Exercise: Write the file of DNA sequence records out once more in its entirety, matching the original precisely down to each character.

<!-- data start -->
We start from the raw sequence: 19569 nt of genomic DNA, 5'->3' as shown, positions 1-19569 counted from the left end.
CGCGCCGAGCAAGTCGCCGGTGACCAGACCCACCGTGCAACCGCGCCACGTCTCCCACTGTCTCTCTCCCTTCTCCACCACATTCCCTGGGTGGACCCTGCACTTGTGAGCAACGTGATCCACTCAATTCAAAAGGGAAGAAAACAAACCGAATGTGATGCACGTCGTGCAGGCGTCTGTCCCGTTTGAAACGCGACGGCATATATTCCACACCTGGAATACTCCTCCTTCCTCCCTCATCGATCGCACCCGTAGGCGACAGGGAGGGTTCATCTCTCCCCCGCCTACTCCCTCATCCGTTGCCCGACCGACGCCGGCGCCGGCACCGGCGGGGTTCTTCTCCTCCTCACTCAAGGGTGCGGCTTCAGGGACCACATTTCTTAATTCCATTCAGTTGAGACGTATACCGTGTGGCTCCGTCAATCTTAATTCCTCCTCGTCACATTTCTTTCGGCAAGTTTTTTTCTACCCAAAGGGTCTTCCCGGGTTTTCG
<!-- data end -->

We start from the raw sequence: 19569 nt of genomic DNA, 5'->3' as shown, positions 1-19569 counted from the left end.
CGCGCCGAGCAAGTCGCCGGTGACCAGACCCACCGTGCAACCGCGCCACGTCTCCCACTGTCTCTCTCCCTTCTCCACCACATTCCCTGGGTGGACCCTGCACTTGTGAGCAACGTGATCCACTCAATTCAAAAGGGAAGAAAACAAACCGAATGTGATGCACGTCGTGCAGGCGTCTGTCCCGTTTGAAACGCGACGGCATATATTCCACACCTGGAATACTCCTCCTTCCTCCCTCATCGATCGCACCCGTAGGCGACAGGGAGGGTTCATCTCTCCCCCGCCTACTCCCTCATCCGTTGCCCGACCGACGCCGGCGCCGGCACCGGCGGGGTTCTTCTCCTCCTCACTCAAGGGTGCGGCTTCAGGGACCACATTTCTTAATTCCATTCAGTTGAGACGTATACCGTGTGGCTCCGTCAATCTTAATTCCTCCTCGTCACATTTCTTTCGGCAAGTTTTTTTCTACCCAAAGGGTCTTCCCGGGTTTTCG